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FASB to Review Backwards Tracing Related to Tax Reform

The Financial Accounting Standards Board’s (“FASB”) research team plans to review how the tax code changes stemming from the Tax Cuts and Jobs Act (“TCJA”) will impact backwards tracing, which is a practice U.S. GAAP currently prohibits. Backwards tracing is a practice in which the impact of a change in a deferred tax credit or charge is included in the same line item wherein the deferred taxes were initially recorded. According to FASB staff member Jason Bond, the board wants to review the costs of backwards tracing and consider alternatives to determine whether the benefits outweigh the costs. Bond remarked. Read More.

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SEC to Help Companies Disclose Tax Reform Effects

At a recent SEC Speaks event in Washington, D.C., Securities and Exchange Commission (“SEC”) chief accountant Wesley Bricker told attendees that the commission intends to help public companies with disclosures on their periodic filings related to the impact of the Tax Cuts and Jobs Act (“TCJA”). In his remarks, Bricker referenced Staff Accounting Bulletin No. 118, (Topic 5.EE), Income Tax Accounting Implications of the Tax Cuts and Jobs Act, which was issued in December 2017. The bulletin covers the judgments and assumptions that a company’s management must make when including the effects of tax reform into financial statements. It also. Read More.

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FASB Finalizes Standard Related to Tax Reform

The Financial Accounting Standards Board (“FASB”) has issued an Accounting Standards Update (“ASU”) concerning certain stranded income tax effects in accumulated other comprehensive income caused by the Tax Cuts and Jobs Act. ASU No. 2018-02, Income Statement—Reporting Comprehensive Income (Topic 220): Reclassification of Certain Tax Effects from Accumulated Other Comprehensive Income, gives financial statement preparers the option to reclassify stranded tax effects in accumulated other comprehensive income to retained earnings in every period wherein the impact of the new corporate income tax rate in the new tax law (or portion thereof) is recognized. As a result of the new guidance,. Read More.

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FASB Receives Support for Proposed Tax Reform Guidance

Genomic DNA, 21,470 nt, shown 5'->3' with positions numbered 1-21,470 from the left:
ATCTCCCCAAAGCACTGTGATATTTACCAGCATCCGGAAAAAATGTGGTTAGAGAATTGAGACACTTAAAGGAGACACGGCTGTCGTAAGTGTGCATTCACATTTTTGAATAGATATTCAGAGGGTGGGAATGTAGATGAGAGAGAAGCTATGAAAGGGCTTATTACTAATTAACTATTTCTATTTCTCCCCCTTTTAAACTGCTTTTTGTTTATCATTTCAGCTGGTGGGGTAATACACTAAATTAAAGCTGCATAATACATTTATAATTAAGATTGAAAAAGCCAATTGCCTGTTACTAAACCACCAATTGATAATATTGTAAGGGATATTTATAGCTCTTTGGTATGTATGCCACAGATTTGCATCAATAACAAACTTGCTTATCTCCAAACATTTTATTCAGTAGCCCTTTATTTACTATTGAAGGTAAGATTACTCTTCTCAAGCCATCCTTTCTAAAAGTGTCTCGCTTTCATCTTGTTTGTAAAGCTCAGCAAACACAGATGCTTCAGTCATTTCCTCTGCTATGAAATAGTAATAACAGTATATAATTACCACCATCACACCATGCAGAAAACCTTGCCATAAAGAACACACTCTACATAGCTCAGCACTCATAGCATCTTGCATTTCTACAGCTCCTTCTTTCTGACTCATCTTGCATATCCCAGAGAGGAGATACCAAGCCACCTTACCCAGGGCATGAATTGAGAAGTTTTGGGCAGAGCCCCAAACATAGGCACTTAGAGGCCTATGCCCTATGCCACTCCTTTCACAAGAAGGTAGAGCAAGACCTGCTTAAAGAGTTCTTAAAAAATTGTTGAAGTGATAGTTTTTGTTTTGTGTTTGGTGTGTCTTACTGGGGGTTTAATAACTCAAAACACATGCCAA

Numerous banking institutions, insurers, and financial trade organizations support the Financial Accounting Standards Board’s (“FASB”) proposed response to the Tax Cuts and Jobs Act. In comment letters on Proposed Accounting Standards Update (“ASU”) No. 2018-210, Income Statement — Reporting Comprehensive Income (Topic 220): Reclassification of Certain Tax Effects From Accumulated Other Comprehensive Income, groups like the American Bankers Association urged the FASB to approve its proposed amendment. Proposed ASU No. 2018-210 aims to reduce the accounting effects of complying with the new tax law and simplify financial statements for investors. The FASB released the proposal after banks and insurance companies raised concerns over certain requirements introduced by the Tax Cuts and Jobs Act. Under. Read More.

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Phil Shechter Discusses Tax Reform with South Florida Legal Guide

In a recent interview with South Florida Legal Guide, Cherry Bekaert’s (“the Firm”) Phil Shechter, CPA, discusses the impact of the Tax Cuts and Jobs Act on both individual and business taxpayers. Shechter, the Firm’s National Leader of Litigation Support Services, provides general information on tax reform affecting individual tax rates, mortgage interest deductions, small businesses and pass-through entities. Read Phil’s full interview on the South Florida Legal Guide website. Additionally, if you seek guidance on forensic and litigation matters, Cherry Bekaert’s Forensic & Litigation Advisory Services team is ready to help.

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Government Could Shut Down Again Thursday

With the current stopgap spending bill expiring in two days, Congress is scrambling to avoid another government shutdown. The House will vote today on another short-term continuing resolution that would fund the government until Thursday, March 22. Lawmakers continue to negotiate on a budget for the 2018 fiscal year, but disagreements exist regarding proposed increases in defense, non-defense, and infrastructure spending. Other budget disputes involve funding for Dreamers/Deferred Action for Childhood Arrivals (DACA), hurricane and wildfire emergencies, and community health centers. No agreements have been reached on such matters. Meanwhile, the White House wants anomalies (i.e., additional funding) included in. Read More.

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